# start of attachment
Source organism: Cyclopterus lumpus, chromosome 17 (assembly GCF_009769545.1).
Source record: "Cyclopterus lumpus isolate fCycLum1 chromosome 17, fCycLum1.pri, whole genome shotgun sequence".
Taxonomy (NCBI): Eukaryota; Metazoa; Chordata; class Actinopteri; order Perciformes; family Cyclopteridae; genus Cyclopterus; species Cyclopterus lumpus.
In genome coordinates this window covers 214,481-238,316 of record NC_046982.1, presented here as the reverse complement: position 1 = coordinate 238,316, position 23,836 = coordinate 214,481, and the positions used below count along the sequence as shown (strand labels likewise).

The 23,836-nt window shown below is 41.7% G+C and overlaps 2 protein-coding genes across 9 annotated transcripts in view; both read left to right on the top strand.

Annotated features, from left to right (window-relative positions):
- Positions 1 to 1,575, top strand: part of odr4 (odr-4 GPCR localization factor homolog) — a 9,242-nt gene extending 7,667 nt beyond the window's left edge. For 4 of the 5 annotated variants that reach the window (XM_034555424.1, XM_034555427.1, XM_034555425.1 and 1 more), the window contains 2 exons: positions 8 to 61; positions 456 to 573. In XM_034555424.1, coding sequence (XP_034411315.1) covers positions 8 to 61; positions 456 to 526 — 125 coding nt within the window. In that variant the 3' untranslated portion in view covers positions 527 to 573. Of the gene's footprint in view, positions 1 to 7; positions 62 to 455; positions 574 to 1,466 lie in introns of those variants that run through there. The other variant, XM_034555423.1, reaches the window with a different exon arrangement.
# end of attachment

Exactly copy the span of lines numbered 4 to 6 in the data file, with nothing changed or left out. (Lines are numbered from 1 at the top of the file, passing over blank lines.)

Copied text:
In genome coordinates this window covers 214,481-238,316 of record NC_046982.1, presented here as the reverse complement: position 1 = coordinate 238,316, position 23,836 = coordinate 214,481, and the positions used below count along the sequence as shown (strand labels likewise).

The 23,836-nt window shown below is 41.7% G+C and overlaps 2 protein-coding genes across 9 annotated transcripts in view; both read left to right on the top strand.

Annotated features, from left to right (window-relative positions):